For this guest post, I invited Israel Martínez to contribute an essay. Martínez is a Mexican new media artist and electronic musician who works with sound as his main medium and concern. Martínez got the Distinction Award at Prix Ars Electronica 2007 in the Digital Music category and his albums have been published by Sub Rosa and Aagoo Records; El hombre que se sofoca was named #4 in SPIN Magazine’s list of 20 Best Avant Albums of 2011. He will live and work in Germany thanks to a fellowship from the German Academic Exchange System in 2012-2013. His most recent exhibit was the solo show Public, Private and Other Impositions at Quiet Cue in Berlin.
[Ed. note: Martínez's post was translated by Mariana Aguirre]
Sound as medium or prime resource for the production of a piece, regardless of its origin or whether or not it is labeled as sound art or linked to experimental music, is becoming more and more common in many contemporary artists’ practices. We can say that the relation between artists and the aural has evolved from being an inspiration that emanates from the stereo or computer while one is drawing or cutting materials or objects for an installation, to being taken into consideration as a field of study in relation to social phenomena, or as an effective medium for the transmission of ideas. In Mexico, sound appears prominently in the work of several artists belonging to different generations.
Tania Candiani recently presented an intervention at the Hotel Condesa in Mexico City, Plataforma Sonora, a structure in the shape of a triangular prism that hangs from the building’s most elevated patio. The piece is covered by sixteen aluminum trumpets. Audiences hear a simple composition based on thirty wind-up clocks that were recorded previously, each of them separately. The intervention to the space is not only sculptural and on-site, the “sound of time” invites us to revise our notions of the present and memory, our dependence on temporality: date books, schedules, physical activity and how these are translated into results, as well as sleep and rest. The aural portion’s meticulous recording process and composition, as well as the conscientious production of the sculptural portion, allow this work to disengage itself from other, similar sound pieces that are lacking in terms of the spatial aspect and the object itself.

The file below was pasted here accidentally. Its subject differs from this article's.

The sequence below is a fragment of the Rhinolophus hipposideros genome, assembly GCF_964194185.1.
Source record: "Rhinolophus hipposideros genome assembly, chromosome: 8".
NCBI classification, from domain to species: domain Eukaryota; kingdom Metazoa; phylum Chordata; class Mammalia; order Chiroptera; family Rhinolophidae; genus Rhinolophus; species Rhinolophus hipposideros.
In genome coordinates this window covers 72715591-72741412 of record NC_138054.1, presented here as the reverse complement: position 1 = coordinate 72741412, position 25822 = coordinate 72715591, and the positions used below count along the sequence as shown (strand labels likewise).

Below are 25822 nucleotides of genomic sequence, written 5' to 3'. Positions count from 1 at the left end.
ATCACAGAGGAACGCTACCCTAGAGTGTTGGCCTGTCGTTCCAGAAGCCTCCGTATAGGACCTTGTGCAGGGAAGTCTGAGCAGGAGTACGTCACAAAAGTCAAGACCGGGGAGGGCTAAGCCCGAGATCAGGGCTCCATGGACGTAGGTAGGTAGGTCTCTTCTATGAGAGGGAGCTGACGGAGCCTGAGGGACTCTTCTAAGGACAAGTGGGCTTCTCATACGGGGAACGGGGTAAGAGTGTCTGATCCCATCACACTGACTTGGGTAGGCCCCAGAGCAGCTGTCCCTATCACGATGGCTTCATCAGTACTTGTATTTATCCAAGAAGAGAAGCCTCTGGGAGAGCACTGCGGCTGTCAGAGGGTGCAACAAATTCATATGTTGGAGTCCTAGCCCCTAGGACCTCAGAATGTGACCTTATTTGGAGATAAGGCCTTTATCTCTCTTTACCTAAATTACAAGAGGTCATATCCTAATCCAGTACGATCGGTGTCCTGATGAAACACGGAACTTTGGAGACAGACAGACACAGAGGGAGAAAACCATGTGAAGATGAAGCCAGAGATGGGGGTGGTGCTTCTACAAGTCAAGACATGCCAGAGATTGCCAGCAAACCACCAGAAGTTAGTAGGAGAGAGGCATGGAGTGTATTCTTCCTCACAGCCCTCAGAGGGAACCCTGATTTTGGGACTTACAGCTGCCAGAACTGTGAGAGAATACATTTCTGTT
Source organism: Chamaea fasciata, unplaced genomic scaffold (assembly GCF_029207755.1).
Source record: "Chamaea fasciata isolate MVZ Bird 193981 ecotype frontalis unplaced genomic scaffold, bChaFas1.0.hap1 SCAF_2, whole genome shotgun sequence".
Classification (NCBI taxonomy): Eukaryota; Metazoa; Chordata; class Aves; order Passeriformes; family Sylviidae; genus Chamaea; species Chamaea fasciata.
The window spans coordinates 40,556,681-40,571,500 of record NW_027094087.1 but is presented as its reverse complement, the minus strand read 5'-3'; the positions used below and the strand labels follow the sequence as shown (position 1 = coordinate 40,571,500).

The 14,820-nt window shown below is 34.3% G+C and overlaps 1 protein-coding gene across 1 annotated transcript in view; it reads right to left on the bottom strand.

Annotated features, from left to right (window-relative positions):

Candiani is currently preparing the exhibit Cinco Variaciones de Circunstancias Fónicas y una Pausa (Five Variations of Phonic Circumstances and One Pause), to be presented in the fall at the Laboratorio de Arte Alameda, also in Mexico City. This project develops a theme that Candiani has followed closely: the exploration of machinery and its relation to man and communication, how messages are transmitted and decodified based on different uses of technology, and in the case of this project, based on listening, rhythm, aural texture, memory and free association. For example, an organ made up of two keyboards will be placed in the ex-Convento de San Diego’s choir. One of the keyboards is a typewriter, which allows one to hear phrases written by using a computerized voice processor when shifting to the next line by activating a car’s gearshift. The other keyboard is musical and has been programmed to emit a phonic syllable, managing to utter up to 1,200 syllables. In the video installation Pause, several Mexican writers recount a story to a scribner so he can materialize it through his tool and a physical comparison of the interpretation can exist: a variation and rewriting of the first document. Another piece will take place in the church’s bell tower, as a tower of speakers will be installed so that a muadhdhin, in this case the composer Rogelio Sosa, can sound a call to the community near the museum from 6 am until noon in a continuous crescendo; the volume will decrease during the following six hours.
Iván Edeza, who also collaborates in Candiani’s project, is an artist who since the nineties has mostly worked with video. He pays great attention to each of his work’s aural components by including segments of industrial or experimental music to the minimal processing of ambient sound captured by his camera, or even, silence. In one of his recent works, Guatemala, the interior of a cavernous space is barely visible; the frame, somewhat unclear, becomes even more enigmatic due to a mask added by the artist during the editing process and physically highlighted by manipulating the projector. The only clear element is the sobbing and prayers of what appear to be dozens of mourning women. The surround sound envelops us in this strange and, to a certain degree, strident, halo.